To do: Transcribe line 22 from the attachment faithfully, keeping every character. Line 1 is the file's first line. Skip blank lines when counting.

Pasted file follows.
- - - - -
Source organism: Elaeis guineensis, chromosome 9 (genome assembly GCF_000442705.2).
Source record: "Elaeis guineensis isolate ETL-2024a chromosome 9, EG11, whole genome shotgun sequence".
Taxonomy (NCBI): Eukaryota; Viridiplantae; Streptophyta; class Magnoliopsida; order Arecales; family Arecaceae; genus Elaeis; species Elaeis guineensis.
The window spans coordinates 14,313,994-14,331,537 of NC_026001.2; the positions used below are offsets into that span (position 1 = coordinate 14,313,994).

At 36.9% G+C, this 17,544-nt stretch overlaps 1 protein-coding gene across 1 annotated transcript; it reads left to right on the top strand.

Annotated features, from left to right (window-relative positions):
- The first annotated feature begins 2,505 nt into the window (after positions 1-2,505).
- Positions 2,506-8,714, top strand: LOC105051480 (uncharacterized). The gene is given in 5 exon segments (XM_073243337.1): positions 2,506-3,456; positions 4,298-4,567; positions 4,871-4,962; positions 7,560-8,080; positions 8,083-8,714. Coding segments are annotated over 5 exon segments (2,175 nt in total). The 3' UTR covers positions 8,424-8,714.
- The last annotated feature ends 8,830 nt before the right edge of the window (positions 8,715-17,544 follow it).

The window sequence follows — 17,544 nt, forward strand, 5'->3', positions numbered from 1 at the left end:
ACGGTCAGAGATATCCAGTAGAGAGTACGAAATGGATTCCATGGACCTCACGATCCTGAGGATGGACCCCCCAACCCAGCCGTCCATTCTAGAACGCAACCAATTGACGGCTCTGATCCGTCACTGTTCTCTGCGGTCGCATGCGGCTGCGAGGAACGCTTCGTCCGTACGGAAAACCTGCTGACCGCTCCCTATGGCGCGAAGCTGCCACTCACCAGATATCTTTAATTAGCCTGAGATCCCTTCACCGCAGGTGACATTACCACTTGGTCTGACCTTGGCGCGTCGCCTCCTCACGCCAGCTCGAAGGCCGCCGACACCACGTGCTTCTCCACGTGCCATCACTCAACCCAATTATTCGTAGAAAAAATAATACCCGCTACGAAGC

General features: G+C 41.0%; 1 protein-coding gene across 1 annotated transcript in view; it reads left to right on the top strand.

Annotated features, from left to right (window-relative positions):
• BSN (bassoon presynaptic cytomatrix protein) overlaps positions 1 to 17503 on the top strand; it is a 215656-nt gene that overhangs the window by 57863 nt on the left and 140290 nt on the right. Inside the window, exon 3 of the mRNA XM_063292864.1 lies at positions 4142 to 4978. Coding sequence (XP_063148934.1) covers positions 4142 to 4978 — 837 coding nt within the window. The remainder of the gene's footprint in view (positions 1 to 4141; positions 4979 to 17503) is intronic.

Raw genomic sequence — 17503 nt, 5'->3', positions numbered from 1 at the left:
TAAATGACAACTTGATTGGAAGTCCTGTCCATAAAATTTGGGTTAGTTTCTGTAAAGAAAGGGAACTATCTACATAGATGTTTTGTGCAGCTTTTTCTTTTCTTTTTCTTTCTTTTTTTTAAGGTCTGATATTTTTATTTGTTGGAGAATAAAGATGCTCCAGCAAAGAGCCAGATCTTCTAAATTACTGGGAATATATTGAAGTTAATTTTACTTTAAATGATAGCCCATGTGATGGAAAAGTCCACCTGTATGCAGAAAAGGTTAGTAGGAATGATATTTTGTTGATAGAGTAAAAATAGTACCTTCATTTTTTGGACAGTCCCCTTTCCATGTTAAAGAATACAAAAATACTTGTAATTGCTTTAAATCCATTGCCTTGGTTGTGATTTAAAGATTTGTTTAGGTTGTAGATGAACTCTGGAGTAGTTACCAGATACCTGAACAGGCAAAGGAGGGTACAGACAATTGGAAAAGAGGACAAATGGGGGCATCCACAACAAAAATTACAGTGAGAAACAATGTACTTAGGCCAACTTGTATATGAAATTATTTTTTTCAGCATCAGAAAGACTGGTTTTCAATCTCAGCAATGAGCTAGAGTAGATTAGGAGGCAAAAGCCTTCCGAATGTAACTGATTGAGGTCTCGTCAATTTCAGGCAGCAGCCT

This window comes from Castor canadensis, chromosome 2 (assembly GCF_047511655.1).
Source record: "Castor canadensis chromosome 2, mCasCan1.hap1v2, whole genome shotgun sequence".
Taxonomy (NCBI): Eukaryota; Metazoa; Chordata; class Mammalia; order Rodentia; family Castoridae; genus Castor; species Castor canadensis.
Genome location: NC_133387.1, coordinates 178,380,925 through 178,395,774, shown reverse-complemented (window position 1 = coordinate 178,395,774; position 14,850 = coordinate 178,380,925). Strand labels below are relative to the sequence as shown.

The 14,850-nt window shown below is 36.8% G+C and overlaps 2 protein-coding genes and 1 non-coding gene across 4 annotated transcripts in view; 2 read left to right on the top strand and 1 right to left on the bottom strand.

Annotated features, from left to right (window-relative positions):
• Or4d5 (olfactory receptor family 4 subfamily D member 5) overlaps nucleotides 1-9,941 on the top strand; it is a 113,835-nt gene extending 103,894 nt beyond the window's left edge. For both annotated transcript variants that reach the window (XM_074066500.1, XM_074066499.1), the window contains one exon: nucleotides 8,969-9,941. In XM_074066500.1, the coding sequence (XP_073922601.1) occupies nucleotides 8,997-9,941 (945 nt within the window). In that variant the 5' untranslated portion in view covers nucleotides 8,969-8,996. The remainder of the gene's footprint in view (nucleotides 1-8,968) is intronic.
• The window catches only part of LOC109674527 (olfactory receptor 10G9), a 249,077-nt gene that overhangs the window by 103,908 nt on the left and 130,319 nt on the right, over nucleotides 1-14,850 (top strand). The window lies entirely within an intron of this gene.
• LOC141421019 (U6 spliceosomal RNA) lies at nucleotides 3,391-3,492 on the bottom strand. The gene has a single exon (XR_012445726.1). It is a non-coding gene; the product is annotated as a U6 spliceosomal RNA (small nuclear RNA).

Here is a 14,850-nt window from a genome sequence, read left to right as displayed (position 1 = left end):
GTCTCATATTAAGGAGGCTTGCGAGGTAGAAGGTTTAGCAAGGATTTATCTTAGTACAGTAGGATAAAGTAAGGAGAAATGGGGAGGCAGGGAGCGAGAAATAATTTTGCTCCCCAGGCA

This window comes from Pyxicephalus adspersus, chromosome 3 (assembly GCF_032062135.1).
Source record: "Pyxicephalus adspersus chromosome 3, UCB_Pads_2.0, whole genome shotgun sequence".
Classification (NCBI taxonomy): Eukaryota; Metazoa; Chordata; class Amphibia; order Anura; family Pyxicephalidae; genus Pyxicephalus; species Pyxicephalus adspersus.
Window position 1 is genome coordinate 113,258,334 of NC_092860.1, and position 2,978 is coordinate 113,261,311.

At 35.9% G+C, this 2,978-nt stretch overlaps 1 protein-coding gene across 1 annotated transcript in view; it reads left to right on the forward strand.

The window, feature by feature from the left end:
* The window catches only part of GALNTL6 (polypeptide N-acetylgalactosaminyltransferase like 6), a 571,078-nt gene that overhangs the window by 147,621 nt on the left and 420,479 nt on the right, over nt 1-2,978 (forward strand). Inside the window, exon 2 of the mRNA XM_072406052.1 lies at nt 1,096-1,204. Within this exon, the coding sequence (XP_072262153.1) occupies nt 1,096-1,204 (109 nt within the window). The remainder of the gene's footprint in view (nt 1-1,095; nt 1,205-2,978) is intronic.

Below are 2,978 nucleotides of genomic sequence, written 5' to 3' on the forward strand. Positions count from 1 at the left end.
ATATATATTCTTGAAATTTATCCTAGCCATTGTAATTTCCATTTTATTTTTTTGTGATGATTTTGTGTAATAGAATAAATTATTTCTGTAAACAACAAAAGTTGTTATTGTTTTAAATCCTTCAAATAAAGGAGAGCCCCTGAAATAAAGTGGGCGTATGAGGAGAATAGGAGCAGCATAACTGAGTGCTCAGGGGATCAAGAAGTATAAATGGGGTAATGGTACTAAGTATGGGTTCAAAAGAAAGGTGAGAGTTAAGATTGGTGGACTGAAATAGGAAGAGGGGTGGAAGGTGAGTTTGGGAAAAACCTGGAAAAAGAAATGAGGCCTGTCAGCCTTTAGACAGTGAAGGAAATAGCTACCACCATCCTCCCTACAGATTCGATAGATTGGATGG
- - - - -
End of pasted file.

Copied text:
Annotated features, from left to right (window-relative positions):